Fashion Revolution Week – How To Shop Sustainably

Fashion Revolution Week – How To Shop Sustainably

Fashion Revolution Week, running April 18-24, helps to raise global awareness of the true cost of the fashion industry and shows that change is possible through creating more sustainable clothes.

The fashion industry is the second largest polluter on the world, affecting people, environment, animals, and waters.

Sustainable fashion is, ideally, understood through three main aspects: protected environment, healthy working conditions, and smart way of purchasing clothes.

First, sustainable fashion is clothing that hasn’t caused a carbon footprint on the environment and hasn’t polluted water sources with synthetic chemicals throughout the production process. Clothing which is made of a fabric produced in a sustainable way, either a close loop cycle where there is no waste, or recycled and repurposed. “About 15 per cent of fabrics end up on the cutting room’s floor in a manufacture,” said Kirsten Schaefer, who is a part time instructor in sustainability and textiles at School of Fashion at Ryerson University. “We lose a lot of material before it even becomes a clothing.”

Second, sustainable fashion is clothing made in ethical working conditions, where the workers are treated fairly, safely and get paid a fair wage for their labour. “There are people who make our clothes and when clothes are really cheap, someone is hurting somewhere,” said Donna Bishop, who is a founder of Green Beauty Inc., and a board member of Fashion Group International.

Third, sustainable fashion is clothing that is purchased in a sustainable way. Customers need to think more critically about shopping and do their research about products before purchasing. “Buy less clothing, buy second-hand clothing, and make smart choices while shopping. We live in a culture where we are encouraged to buy, buy, and buy, but nobody needs that much stuff,” said Schaefer.

People have become accustomed to have more and more clothes. According to Bishop, an average person in the U.S. wastes an enormous amount, about 32 kilograms, of clothing each year and a lot of that just end up on landfill.

Sarah Power, who is a founder of Inland, an event connecting shoppers with Canadian brands, encourages emerging designers to always keep in mind that no matter how sustainable the clothes they produce are, “good designs do not scream ‘eco-friendly!’ they have just appealing aesthetics, which make people buy them.”

Elear by Cathleen Calica
Cathleen Calica, an emerging Toronto designer, creatively customizes old fabrics, recycled garments and vintage clothes to make them her own style.

 

Elear by Cathleen Calica
Elear, Calica’s brand, is an initiative to make a change – help the environment and the community around her. “I want to connect to people and to the environment through my clothing line called Connect The Dots,” she said.

 

Elear by Cathleen Calica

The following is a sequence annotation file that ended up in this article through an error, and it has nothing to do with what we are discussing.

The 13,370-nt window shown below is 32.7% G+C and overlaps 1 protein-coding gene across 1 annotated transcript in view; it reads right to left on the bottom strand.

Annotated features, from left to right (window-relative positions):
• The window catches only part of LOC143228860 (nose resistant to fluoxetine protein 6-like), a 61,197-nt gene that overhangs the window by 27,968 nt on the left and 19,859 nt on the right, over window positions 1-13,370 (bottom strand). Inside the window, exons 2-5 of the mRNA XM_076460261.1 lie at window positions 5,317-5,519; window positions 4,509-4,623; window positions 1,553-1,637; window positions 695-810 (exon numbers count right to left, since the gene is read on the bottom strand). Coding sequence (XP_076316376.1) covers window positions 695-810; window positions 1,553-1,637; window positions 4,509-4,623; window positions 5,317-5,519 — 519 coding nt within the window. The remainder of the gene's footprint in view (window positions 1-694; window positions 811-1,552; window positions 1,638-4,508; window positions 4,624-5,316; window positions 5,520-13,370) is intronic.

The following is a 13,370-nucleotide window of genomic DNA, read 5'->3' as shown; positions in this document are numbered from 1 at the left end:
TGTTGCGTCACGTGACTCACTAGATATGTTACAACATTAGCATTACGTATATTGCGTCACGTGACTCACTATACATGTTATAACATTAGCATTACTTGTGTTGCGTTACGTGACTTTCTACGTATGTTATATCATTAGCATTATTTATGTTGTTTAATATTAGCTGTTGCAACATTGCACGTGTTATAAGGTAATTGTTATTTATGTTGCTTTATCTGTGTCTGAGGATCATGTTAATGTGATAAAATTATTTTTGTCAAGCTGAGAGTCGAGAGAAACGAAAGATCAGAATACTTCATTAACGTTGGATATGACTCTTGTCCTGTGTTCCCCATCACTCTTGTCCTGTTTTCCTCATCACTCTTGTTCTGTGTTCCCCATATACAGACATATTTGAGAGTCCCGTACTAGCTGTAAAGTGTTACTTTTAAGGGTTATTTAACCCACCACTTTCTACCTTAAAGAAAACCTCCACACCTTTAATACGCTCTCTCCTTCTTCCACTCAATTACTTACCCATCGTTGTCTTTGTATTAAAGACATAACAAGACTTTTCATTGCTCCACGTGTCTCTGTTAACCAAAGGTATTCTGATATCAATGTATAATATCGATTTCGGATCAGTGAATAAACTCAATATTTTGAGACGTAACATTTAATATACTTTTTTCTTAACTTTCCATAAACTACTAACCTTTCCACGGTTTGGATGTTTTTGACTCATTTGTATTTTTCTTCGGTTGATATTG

“Your body acts in the same way the environment does. If you are not wearing the right material on your body, it is actually bad for you,” Calica said.

 

Majestic Wisdom by Monah Water
Monah Water, a fairly new designer establishing her brand Majestic Wisdom, dedicates her designs to timelessness and betrays mass production.

 

Majestic Wisdom by Monah Water
“As I build as a brand and as I grow as a designer, I would like to create pieces that are stylish regardless of the year and the season. I want to create designs that can be worn anytime,” Water said.

 

Majestic Wisdom by Monah Water
Since customers do not have a lot of background information about the clothes they buy, Water’s future plan is to persuade textile suppliers to provide information where the materials are coming from.

 

Niki Gerety by Niki Gerety
Niki Gerety, a fashion designer behind the label NG, does everything form the coming up with an initial concept of the design to making a pattern, sewing the garment, putting it together, and finishing it in her home studio.

 

Niki Gerety by Niki Gerety
Gerety works right now with fabrics from U.K., “trying to find things that are locally sourced in Toronto is quite difficult and expensive as well,” she said.

 

Niki Gerety by Niki Gerety
“If you want to go and pay $10 for a T-shirt I can’t stop you, but you have to think about all the things that are attached to it. It was probably made somewhere in Bangladesh, Vietnam or Mexico, in worst case scenario it was made by a child who is underage and gets paid maybe a $1 per week to live on,” Gerety said.

 

There are more and more brands that offer very transparent ways of producing and use organic fabrics in their designs. Bishop advises young designers to be really aware of their costs. “The truth is that it does cost more to make things locally than offshore,” she said. Educating customers on websites and clothing tags, and letting them know why it costs more instead of what it used to be is a really important step towards sustainable shopping.

There is a shift in shopping clothes, and consumers gradually are going back to the time when people were buying fewer pieces that were meant to last longer. “There is not going to be any Forever 21 or Joe Fresh pieces in vintage shops in 20 years from now, they just won’t last,” Bishop said.

 

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